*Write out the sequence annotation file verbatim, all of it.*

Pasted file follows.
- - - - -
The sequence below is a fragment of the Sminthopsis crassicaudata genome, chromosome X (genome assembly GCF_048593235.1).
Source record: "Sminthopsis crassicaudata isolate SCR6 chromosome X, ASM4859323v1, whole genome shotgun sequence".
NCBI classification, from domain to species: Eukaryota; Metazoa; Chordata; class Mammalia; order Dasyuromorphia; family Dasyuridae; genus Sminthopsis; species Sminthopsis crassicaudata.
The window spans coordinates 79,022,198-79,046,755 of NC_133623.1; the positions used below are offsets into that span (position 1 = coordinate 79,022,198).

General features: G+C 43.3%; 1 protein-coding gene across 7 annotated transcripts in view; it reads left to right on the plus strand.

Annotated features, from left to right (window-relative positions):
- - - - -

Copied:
The sequence below is a fragment of the Sminthopsis crassicaudata genome, chromosome X (genome assembly GCF_048593235.1).
Source record: "Sminthopsis crassicaudata isolate SCR6 chromosome X, ASM4859323v1, whole genome shotgun sequence".
NCBI classification, from domain to species: Eukaryota; Metazoa; Chordata; class Mammalia; order Dasyuromorphia; family Dasyuridae; genus Sminthopsis; species Sminthopsis crassicaudata.
The window spans coordinates 79,022,198-79,046,755 of NC_133623.1; the positions used below are offsets into that span (position 1 = coordinate 79,022,198).

General features: G+C 43.3%; 1 protein-coding gene across 7 annotated transcripts in view; it reads left to right on the plus strand.

Annotated features, from left to right (window-relative positions):